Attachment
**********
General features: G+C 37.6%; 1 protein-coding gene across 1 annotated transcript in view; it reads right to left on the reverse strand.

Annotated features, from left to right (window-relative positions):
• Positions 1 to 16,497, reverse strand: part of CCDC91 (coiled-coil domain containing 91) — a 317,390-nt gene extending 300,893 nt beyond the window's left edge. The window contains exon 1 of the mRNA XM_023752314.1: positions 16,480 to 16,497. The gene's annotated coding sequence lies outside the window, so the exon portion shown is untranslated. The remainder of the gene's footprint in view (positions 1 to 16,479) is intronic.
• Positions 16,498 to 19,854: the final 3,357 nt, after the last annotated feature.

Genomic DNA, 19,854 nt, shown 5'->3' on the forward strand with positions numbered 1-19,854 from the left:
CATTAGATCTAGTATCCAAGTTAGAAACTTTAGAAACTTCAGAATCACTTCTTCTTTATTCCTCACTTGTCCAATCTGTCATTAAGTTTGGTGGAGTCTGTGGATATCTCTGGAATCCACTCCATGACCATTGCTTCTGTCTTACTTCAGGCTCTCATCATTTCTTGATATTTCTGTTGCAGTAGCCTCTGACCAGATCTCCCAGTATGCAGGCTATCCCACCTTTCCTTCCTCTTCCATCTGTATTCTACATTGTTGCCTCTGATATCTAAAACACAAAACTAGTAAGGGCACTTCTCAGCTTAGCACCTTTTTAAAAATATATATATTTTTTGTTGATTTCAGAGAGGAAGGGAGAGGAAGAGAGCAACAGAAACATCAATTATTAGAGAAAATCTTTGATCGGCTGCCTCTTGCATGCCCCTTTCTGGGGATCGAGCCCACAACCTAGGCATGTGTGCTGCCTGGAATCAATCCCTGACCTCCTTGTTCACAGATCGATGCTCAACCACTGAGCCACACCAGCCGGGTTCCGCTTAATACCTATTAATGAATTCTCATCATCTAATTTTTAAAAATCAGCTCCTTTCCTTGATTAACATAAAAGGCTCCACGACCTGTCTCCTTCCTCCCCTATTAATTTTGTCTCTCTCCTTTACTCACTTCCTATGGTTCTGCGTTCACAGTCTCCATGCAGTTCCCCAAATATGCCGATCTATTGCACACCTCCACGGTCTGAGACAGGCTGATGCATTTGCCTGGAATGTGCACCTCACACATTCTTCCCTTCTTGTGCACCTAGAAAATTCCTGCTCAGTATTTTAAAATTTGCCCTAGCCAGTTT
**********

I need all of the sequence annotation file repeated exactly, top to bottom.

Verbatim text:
General features: G+C 37.6%; 1 protein-coding gene across 1 annotated transcript in view; it reads right to left on the reverse strand.

Annotated features, from left to right (window-relative positions):
• Positions 1 to 16,497, reverse strand: part of CCDC91 (coiled-coil domain containing 91) — a 317,390-nt gene extending 300,893 nt beyond the window's left edge. The window contains exon 1 of the mRNA XM_023752314.1: positions 16,480 to 16,497. The gene's annotated coding sequence lies outside the window, so the exon portion shown is untranslated. The remainder of the gene's footprint in view (positions 1 to 16,479) is intronic.
• Positions 16,498 to 19,854: the final 3,357 nt, after the last annotated feature.

Genomic DNA, 19,854 nt, shown 5'->3' on the forward strand with positions numbered 1-19,854 from the left:
CATTAGATCTAGTATCCAAGTTAGAAACTTTAGAAACTTCAGAATCACTTCTTCTTTATTCCTCACTTGTCCAATCTGTCATTAAGTTTGGTGGAGTCTGTGGATATCTCTGGAATCCACTCCATGACCATTGCTTCTGTCTTACTTCAGGCTCTCATCATTTCTTGATATTTCTGTTGCAGTAGCCTCTGACCAGATCTCCCAGTATGCAGGCTATCCCACCTTTCCTTCCTCTTCCATCTGTATTCTACATTGTTGCCTCTGATATCTAAAACACAAAACTAGTAAGGGCACTTCTCAGCTTAGCACCTTTTTAAAAATATATATATTTTTTGTTGATTTCAGAGAGGAAGGGAGAGGAAGAGAGCAACAGAAACATCAATTATTAGAGAAAATCTTTGATCGGCTGCCTCTTGCATGCCCCTTTCTGGGGATCGAGCCCACAACCTAGGCATGTGTGCTGCCTGGAATCAATCCCTGACCTCCTTGTTCACAGATCGATGCTCAACCACTGAGCCACACCAGCCGGGTTCCGCTTAATACCTATTAATGAATTCTCATCATCTAATTTTTAAAAATCAGCTCCTTTCCTTGATTAACATAAAAGGCTCCACGACCTGTCTCCTTCCTCCCCTATTAATTTTGTCTCTCTCCTTTACTCACTTCCTATGGTTCTGCGTTCACAGTCTCCATGCAGTTCCCCAAATATGCCGATCTATTGCACACCTCCACGGTCTGAGACAGGCTGATGCATTTGCCTGGAATGTGCACCTCACACATTCTTCCCTTCTTGTGCACCTAGAAAATTCCTGCTCAGTATTTTAAAATTTGCCCTAGCCAGTTT